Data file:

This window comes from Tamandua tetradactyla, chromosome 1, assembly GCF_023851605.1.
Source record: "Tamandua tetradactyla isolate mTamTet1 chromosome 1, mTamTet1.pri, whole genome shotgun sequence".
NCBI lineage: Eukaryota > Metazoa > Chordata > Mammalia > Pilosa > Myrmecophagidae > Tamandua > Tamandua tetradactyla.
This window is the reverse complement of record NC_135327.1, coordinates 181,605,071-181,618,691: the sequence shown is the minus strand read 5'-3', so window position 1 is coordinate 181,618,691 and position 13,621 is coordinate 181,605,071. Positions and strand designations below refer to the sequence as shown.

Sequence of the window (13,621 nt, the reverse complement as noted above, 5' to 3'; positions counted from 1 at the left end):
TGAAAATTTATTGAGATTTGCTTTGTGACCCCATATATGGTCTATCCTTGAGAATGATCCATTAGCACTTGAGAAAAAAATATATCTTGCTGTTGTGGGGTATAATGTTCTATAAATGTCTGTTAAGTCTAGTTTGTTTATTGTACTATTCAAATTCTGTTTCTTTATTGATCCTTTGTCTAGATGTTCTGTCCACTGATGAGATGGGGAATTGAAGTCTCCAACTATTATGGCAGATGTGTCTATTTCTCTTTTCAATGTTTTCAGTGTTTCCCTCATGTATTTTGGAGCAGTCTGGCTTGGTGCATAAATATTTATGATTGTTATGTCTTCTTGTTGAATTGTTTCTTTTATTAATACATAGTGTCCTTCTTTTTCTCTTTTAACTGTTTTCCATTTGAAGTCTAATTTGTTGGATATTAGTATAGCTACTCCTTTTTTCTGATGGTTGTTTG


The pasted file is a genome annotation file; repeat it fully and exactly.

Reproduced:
This window comes from Tamandua tetradactyla, chromosome 1, assembly GCF_023851605.1.
Source record: "Tamandua tetradactyla isolate mTamTet1 chromosome 1, mTamTet1.pri, whole genome shotgun sequence".
NCBI lineage: Eukaryota > Metazoa > Chordata > Mammalia > Pilosa > Myrmecophagidae > Tamandua > Tamandua tetradactyla.
This window is the reverse complement of record NC_135327.1, coordinates 181,605,071-181,618,691: the sequence shown is the minus strand read 5'-3', so window position 1 is coordinate 181,618,691 and position 13,621 is coordinate 181,605,071. Positions and strand designations below refer to the sequence as shown.

Sequence of the window (13,621 nt, the reverse complement as noted above, 5' to 3'; positions counted from 1 at the left end):
TGAAAATTTATTGAGATTTGCTTTGTGACCCCATATATGGTCTATCCTTGAGAATGATCCATTAGCACTTGAGAAAAAAATATATCTTGCTGTTGTGGGGTATAATGTTCTATAAATGTCTGTTAAGTCTAGTTTGTTTATTGTACTATTCAAATTCTGTTTCTTTATTGATCCTTTGTCTAGATGTTCTGTCCACTGATGAGATGGGGAATTGAAGTCTCCAACTATTATGGCAGATGTGTCTATTTCTCTTTTCAATGTTTTCAGTGTTTCCCTCATGTATTTTGGAGCAGTCTGGCTTGGTGCATAAATATTTATGATTGTTATGTCTTCTTGTTGAATTGTTTCTTTTATTAATACATAGTGTCCTTCTTTTTCTCTTTTAACTGTTTTCCATTTGAAGTCTAATTTGTTGGATATTAGTATAGCTACTCCTTTTTTCTGATGGTTGTTTG